In response to increasing greenhouse gas (GHG) concentrations, air temperature over Uganda is projected to rise by 1.5 to 3.5 °C (very likely range) by 2080 relative to the year 1876, depending on the future GHG emissions scenario (Figure 2). Compared to pre-industrial levels, median climate model temperature increases over Uganda amount to approximately 1.4 °C in 2030, 1.7 °C in 2050 and 1.8 °C in 2080 under the low emissions scenario RCP2.6. Under the medium / high emissions scenario RCP6.0, median climate model temperature increases amount to 1.3 °C in 2030, 1.5 °C in 2050 and 2.3 °C in 2080.
Very hot days
In line with rising mean annual temperatures, the annual number of very hot days (days with daily maximum temperature above 35 °C) is projected to rise substantially and with high certainty over most parts of Uganda (Figure 3). Under the medium / high emissions scenario RCP6.0, the multi-model median, averaged over the whole country, projects 13 more very hot days per year in 2030 than in 2000, 26 more in 2050 and 39 more in 2080. In some parts, especially in northern Uganda, this amounts to about 150 days per year by 2080.
Future projections of precipitation are less certain than projections of temperature change due to high natural year-to-year variability (Figure 4). Out of the three climate models underlying this analysis, two models project an increase and one model projects no change under RCP6.0, while under RCP2.6, two models project no change and one model projects a decrease in mean annual precipitation over Uganda. Median model projections show no change under RCP2.6 and an increase of 67 mm under RCP6.0 until 2080.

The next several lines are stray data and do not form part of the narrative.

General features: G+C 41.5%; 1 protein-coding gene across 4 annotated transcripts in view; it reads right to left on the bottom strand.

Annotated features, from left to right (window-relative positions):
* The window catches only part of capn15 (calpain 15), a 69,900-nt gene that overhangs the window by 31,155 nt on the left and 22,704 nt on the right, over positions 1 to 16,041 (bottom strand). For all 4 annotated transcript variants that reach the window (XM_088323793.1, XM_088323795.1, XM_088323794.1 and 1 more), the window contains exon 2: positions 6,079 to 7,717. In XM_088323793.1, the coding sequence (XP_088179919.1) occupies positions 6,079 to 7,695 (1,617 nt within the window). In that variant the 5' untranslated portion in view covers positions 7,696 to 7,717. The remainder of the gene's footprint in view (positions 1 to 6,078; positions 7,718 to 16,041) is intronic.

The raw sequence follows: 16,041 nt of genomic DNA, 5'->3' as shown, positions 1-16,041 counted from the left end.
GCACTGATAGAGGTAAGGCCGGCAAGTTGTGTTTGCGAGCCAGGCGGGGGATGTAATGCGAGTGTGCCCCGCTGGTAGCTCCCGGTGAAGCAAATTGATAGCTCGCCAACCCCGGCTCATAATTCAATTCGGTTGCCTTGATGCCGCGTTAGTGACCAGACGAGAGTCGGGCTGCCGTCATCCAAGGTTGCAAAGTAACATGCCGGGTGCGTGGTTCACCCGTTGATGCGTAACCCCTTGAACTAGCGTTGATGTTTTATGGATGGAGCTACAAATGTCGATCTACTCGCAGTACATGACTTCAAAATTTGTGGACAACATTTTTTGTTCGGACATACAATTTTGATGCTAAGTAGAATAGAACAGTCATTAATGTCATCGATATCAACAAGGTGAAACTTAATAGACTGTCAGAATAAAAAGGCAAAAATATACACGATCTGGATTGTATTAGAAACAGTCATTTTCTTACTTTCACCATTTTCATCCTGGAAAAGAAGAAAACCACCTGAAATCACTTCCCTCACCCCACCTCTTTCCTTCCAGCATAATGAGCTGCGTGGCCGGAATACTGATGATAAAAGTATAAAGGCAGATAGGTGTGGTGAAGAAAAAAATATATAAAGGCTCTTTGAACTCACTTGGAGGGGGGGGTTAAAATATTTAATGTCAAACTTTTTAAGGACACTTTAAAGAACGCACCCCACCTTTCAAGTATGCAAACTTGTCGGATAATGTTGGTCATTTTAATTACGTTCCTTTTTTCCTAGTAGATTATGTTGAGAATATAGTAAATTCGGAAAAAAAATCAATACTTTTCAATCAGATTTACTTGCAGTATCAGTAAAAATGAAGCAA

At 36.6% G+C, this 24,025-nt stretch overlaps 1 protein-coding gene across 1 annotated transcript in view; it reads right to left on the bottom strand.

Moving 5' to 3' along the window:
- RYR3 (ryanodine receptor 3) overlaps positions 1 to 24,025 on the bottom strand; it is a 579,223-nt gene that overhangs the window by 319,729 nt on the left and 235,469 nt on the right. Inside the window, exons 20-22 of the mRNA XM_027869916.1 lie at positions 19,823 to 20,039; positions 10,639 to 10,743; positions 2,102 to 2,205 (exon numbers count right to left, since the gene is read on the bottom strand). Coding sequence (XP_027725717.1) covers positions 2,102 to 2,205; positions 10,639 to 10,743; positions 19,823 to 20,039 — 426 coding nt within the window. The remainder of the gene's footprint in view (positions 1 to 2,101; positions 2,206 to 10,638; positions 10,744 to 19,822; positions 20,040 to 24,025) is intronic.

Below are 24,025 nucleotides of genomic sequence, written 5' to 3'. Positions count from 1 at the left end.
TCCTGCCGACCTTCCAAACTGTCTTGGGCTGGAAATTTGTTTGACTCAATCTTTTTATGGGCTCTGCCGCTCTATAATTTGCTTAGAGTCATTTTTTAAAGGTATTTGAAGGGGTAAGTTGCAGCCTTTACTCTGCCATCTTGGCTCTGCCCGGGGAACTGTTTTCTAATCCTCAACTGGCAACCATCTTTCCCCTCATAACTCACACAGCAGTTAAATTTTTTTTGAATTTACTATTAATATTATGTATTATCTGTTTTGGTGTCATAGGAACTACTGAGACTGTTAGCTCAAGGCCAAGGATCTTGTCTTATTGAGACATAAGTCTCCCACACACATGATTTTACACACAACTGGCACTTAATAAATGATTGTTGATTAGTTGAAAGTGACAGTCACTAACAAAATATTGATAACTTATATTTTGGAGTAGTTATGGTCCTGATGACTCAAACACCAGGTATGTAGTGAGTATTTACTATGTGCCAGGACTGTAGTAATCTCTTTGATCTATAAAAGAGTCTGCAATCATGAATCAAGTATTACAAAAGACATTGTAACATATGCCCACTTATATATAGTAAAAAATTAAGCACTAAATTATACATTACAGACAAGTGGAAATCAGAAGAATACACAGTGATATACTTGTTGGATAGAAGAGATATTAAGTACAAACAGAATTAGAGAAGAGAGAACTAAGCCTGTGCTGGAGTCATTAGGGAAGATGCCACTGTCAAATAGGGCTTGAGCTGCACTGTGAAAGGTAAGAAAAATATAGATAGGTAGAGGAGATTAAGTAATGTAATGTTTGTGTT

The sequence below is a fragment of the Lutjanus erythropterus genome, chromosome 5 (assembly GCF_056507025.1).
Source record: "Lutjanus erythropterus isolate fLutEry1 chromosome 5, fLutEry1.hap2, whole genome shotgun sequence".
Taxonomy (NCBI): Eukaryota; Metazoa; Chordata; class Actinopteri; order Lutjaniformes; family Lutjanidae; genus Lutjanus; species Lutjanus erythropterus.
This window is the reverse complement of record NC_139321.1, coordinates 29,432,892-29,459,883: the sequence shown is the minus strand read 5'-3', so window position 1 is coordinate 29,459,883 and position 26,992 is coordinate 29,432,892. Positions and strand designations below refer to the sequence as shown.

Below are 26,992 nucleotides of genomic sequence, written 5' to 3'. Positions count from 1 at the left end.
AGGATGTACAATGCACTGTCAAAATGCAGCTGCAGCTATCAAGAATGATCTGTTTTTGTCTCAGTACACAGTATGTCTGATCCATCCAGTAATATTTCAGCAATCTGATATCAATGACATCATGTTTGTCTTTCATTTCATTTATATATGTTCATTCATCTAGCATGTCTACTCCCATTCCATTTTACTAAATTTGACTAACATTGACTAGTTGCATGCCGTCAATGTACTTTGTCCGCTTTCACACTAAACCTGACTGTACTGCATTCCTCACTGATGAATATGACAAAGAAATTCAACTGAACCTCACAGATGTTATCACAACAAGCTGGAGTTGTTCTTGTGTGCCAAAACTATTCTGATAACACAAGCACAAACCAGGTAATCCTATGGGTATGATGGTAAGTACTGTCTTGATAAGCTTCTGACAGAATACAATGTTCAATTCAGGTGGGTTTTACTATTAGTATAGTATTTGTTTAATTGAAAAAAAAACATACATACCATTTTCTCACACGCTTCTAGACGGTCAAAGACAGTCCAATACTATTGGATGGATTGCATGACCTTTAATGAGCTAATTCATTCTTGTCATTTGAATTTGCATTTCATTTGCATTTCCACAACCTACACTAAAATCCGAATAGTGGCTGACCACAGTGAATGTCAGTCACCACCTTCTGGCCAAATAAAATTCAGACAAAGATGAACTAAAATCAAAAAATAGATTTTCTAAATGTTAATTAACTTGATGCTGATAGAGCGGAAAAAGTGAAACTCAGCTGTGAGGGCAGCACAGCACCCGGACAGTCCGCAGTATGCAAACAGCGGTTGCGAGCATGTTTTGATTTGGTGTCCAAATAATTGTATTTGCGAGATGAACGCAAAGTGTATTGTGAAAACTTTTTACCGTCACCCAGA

Heavy precipitation events
In response to global warming, heavy precipitation events are expected to become more intense in many parts of the world due to the increased water vapour holding capacity of a warmer atmosphere. At the same time, the number of days with heavy precipitation events is expected to increase. This tendency can also be found in climate projections for Uganda. Under RCP6.0, median climate model projections show an increase in the number of days with heavy precipitation from 8 in the year 2000 to 10 in the year 2080. Under RCP2.6, the number of days with heavy precipitation is projected to not change (Figure 5).
Soil moisture is an important indicator for drought conditions. In addition to soil parameters and management, it depends on both precipitation and evapotranspiration and therefore also on temperature, as higher temperatures translate to higher potential evapotranspiration. Annual mean top 1-m soil moisture projections for Uganda hardly show any change under both RCPs by 2080 compared to the year 2000 (Figure 6). However, there is considerable modelling uncertainty as different hydrological models project different directions of change, which makes it difficult to identify a clear trend.
Potential evapotranspiration is the amount of water that would be evaporated and transpired if sufficient water was available at and below the land surface. Since warmer air can hold more water vapour, it is expected that global warming will increase potential evapotranspiration in most regions of the world. In line with this expectation, hydrological projections for Uganda indicate a stronger and more continuous rise of potential evapotranspiration under RCP6.0 than under RCP2.6 (Figure 7). Under RCP6.0, potential evapotranspiration is projected to increase by 1.6 % in 2030, 2.2 % in 2050 and 4.9 % in 2080 compared to year 2000 levels.
3 Changes are expressed relative to year 1876 temperature levels using the multi-model median temperature change from 1876 to 2000 as a proxy for the observed historical warming over that time period.